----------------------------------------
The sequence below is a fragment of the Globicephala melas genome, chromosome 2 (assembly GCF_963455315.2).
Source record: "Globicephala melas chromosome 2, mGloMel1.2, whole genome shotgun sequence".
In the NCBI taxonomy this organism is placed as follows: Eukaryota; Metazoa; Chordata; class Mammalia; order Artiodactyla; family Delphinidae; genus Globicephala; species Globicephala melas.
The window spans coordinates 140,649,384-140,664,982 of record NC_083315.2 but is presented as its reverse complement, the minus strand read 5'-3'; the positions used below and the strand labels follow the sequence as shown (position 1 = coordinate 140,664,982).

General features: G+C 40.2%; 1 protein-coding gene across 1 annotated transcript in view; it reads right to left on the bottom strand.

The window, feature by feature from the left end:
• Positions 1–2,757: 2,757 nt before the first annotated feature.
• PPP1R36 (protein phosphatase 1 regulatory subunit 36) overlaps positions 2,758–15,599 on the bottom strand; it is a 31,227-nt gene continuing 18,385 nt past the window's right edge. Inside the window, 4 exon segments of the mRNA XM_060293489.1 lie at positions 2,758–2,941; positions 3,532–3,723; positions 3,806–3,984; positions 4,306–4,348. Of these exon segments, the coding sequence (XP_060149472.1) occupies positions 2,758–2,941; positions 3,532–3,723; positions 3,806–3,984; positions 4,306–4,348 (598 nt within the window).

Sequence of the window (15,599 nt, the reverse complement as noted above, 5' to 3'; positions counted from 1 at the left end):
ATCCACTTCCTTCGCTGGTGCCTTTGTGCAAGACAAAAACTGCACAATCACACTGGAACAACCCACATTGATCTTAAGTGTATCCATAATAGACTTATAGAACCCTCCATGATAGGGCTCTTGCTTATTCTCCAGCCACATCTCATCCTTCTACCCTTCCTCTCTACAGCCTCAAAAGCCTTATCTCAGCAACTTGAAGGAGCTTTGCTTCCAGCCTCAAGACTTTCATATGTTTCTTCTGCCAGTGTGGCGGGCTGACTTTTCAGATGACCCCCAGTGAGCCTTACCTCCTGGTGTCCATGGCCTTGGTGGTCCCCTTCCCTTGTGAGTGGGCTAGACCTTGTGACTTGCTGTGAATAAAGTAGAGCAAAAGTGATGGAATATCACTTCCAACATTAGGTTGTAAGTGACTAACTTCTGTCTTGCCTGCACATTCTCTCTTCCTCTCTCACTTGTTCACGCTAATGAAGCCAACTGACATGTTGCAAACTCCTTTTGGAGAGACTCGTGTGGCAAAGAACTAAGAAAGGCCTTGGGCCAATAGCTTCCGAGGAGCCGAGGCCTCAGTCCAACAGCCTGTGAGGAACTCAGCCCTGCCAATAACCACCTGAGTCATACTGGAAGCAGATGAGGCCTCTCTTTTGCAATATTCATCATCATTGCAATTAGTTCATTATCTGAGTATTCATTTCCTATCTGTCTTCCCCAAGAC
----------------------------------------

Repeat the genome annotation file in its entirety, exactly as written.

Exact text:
The sequence below is a fragment of the Globicephala melas genome, chromosome 2 (assembly GCF_963455315.2).
Source record: "Globicephala melas chromosome 2, mGloMel1.2, whole genome shotgun sequence".
In the NCBI taxonomy this organism is placed as follows: Eukaryota; Metazoa; Chordata; class Mammalia; order Artiodactyla; family Delphinidae; genus Globicephala; species Globicephala melas.
The window spans coordinates 140,649,384-140,664,982 of record NC_083315.2 but is presented as its reverse complement, the minus strand read 5'-3'; the positions used below and the strand labels follow the sequence as shown (position 1 = coordinate 140,664,982).

General features: G+C 40.2%; 1 protein-coding gene across 1 annotated transcript in view; it reads right to left on the bottom strand.

The window, feature by feature from the left end:
• Positions 1–2,757: 2,757 nt before the first annotated feature.
• PPP1R36 (protein phosphatase 1 regulatory subunit 36) overlaps positions 2,758–15,599 on the bottom strand; it is a 31,227-nt gene continuing 18,385 nt past the window's right edge. Inside the window, 4 exon segments of the mRNA XM_060293489.1 lie at positions 2,758–2,941; positions 3,532–3,723; positions 3,806–3,984; positions 4,306–4,348. Of these exon segments, the coding sequence (XP_060149472.1) occupies positions 2,758–2,941; positions 3,532–3,723; positions 3,806–3,984; positions 4,306–4,348 (598 nt within the window).

Sequence of the window (15,599 nt, the reverse complement as noted above, 5' to 3'; positions counted from 1 at the left end):
ATCCACTTCCTTCGCTGGTGCCTTTGTGCAAGACAAAAACTGCACAATCACACTGGAACAACCCACATTGATCTTAAGTGTATCCATAATAGACTTATAGAACCCTCCATGATAGGGCTCTTGCTTATTCTCCAGCCACATCTCATCCTTCTACCCTTCCTCTCTACAGCCTCAAAAGCCTTATCTCAGCAACTTGAAGGAGCTTTGCTTCCAGCCTCAAGACTTTCATATGTTTCTTCTGCCAGTGTGGCGGGCTGACTTTTCAGATGACCCCCAGTGAGCCTTACCTCCTGGTGTCCATGGCCTTGGTGGTCCCCTTCCCTTGTGAGTGGGCTAGACCTTGTGACTTGCTGTGAATAAAGTAGAGCAAAAGTGATGGAATATCACTTCCAACATTAGGTTGTAAGTGACTAACTTCTGTCTTGCCTGCACATTCTCTCTTCCTCTCTCACTTGTTCACGCTAATGAAGCCAACTGACATGTTGCAAACTCCTTTTGGAGAGACTCGTGTGGCAAAGAACTAAGAAAGGCCTTGGGCCAATAGCTTCCGAGGAGCCGAGGCCTCAGTCCAACAGCCTGTGAGGAACTCAGCCCTGCCAATAACCACCTGAGTCATACTGGAAGCAGATGAGGCCTCTCTTTTGCAATATTCATCATCATTGCAATTAGTTCATTATCTGAGTATTCATTTCCTATCTGTCTTCCCCAAGAC